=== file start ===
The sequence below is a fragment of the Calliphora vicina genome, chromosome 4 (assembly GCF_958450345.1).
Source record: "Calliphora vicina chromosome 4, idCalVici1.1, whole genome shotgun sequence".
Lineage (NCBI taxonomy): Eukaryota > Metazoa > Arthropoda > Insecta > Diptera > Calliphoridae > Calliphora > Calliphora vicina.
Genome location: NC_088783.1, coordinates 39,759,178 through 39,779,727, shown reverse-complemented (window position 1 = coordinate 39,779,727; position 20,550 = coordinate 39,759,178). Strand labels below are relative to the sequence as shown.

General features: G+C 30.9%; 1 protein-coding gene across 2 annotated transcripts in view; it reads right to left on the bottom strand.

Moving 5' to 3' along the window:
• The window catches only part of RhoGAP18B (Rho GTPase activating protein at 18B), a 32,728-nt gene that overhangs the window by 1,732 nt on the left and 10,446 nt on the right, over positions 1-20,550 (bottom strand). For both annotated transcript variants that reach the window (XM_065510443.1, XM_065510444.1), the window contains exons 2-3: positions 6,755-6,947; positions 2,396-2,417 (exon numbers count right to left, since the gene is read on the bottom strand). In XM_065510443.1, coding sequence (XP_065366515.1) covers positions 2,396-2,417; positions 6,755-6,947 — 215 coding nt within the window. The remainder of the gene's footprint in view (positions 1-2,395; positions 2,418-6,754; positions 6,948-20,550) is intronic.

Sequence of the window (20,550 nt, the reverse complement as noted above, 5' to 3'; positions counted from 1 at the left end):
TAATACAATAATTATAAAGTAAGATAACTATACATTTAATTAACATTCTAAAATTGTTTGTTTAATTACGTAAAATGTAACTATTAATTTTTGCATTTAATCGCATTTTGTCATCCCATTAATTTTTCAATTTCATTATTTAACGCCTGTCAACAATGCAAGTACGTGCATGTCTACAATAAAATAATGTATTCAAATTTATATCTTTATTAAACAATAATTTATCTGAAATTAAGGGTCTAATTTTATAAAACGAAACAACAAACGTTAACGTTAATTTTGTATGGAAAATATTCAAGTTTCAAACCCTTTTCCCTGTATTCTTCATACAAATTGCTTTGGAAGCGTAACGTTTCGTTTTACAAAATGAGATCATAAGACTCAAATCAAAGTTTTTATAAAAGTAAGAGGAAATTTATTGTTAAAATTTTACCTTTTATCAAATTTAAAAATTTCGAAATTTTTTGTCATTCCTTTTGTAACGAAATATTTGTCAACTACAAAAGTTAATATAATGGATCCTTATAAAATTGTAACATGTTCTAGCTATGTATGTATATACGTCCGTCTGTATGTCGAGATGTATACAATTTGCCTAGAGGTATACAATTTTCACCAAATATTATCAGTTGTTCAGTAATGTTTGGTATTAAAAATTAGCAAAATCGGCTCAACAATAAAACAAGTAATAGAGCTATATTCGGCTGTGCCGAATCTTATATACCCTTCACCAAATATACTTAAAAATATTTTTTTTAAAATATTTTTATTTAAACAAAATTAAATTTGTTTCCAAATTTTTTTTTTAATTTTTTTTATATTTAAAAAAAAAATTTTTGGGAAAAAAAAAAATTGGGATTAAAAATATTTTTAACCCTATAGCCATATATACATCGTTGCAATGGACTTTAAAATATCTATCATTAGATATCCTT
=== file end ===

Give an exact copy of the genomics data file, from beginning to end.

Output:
The sequence below is a fragment of the Calliphora vicina genome, chromosome 4 (assembly GCF_958450345.1).
Source record: "Calliphora vicina chromosome 4, idCalVici1.1, whole genome shotgun sequence".
Lineage (NCBI taxonomy): Eukaryota > Metazoa > Arthropoda > Insecta > Diptera > Calliphoridae > Calliphora > Calliphora vicina.
Genome location: NC_088783.1, coordinates 39,759,178 through 39,779,727, shown reverse-complemented (window position 1 = coordinate 39,779,727; position 20,550 = coordinate 39,759,178). Strand labels below are relative to the sequence as shown.

General features: G+C 30.9%; 1 protein-coding gene across 2 annotated transcripts in view; it reads right to left on the bottom strand.

Moving 5' to 3' along the window:
• The window catches only part of RhoGAP18B (Rho GTPase activating protein at 18B), a 32,728-nt gene that overhangs the window by 1,732 nt on the left and 10,446 nt on the right, over positions 1-20,550 (bottom strand). For both annotated transcript variants that reach the window (XM_065510443.1, XM_065510444.1), the window contains exons 2-3: positions 6,755-6,947; positions 2,396-2,417 (exon numbers count right to left, since the gene is read on the bottom strand). In XM_065510443.1, coding sequence (XP_065366515.1) covers positions 2,396-2,417; positions 6,755-6,947 — 215 coding nt within the window. The remainder of the gene's footprint in view (positions 1-2,395; positions 2,418-6,754; positions 6,948-20,550) is intronic.

Sequence of the window (20,550 nt, the reverse complement as noted above, 5' to 3'; positions counted from 1 at the left end):
TAATACAATAATTATAAAGTAAGATAACTATACATTTAATTAACATTCTAAAATTGTTTGTTTAATTACGTAAAATGTAACTATTAATTTTTGCATTTAATCGCATTTTGTCATCCCATTAATTTTTCAATTTCATTATTTAACGCCTGTCAACAATGCAAGTACGTGCATGTCTACAATAAAATAATGTATTCAAATTTATATCTTTATTAAACAATAATTTATCTGAAATTAAGGGTCTAATTTTATAAAACGAAACAACAAACGTTAACGTTAATTTTGTATGGAAAATATTCAAGTTTCAAACCCTTTTCCCTGTATTCTTCATACAAATTGCTTTGGAAGCGTAACGTTTCGTTTTACAAAATGAGATCATAAGACTCAAATCAAAGTTTTTATAAAAGTAAGAGGAAATTTATTGTTAAAATTTTACCTTTTATCAAATTTAAAAATTTCGAAATTTTTTGTCATTCCTTTTGTAACGAAATATTTGTCAACTACAAAAGTTAATATAATGGATCCTTATAAAATTGTAACATGTTCTAGCTATGTATGTATATACGTCCGTCTGTATGTCGAGATGTATACAATTTGCCTAGAGGTATACAATTTTCACCAAATATTATCAGTTGTTCAGTAATGTTTGGTATTAAAAATTAGCAAAATCGGCTCAACAATAAAACAAGTAATAGAGCTATATTCGGCTGTGCCGAATCTTATATACCCTTCACCAAATATACTTAAAAATATTTTTTTTAAAATATTTTTATTTAAACAAAATTAAATTTGTTTCCAAATTTTTTTTTTAATTTTTTTTATATTTAAAAAAAAAATTTTTGGGAAAAAAAAAAATTGGGATTAAAAATATTTTTAACCCTATAGCCATATATACATCGTTGCAATGGACTTTAAAATATCTATCATTAGATATCCTT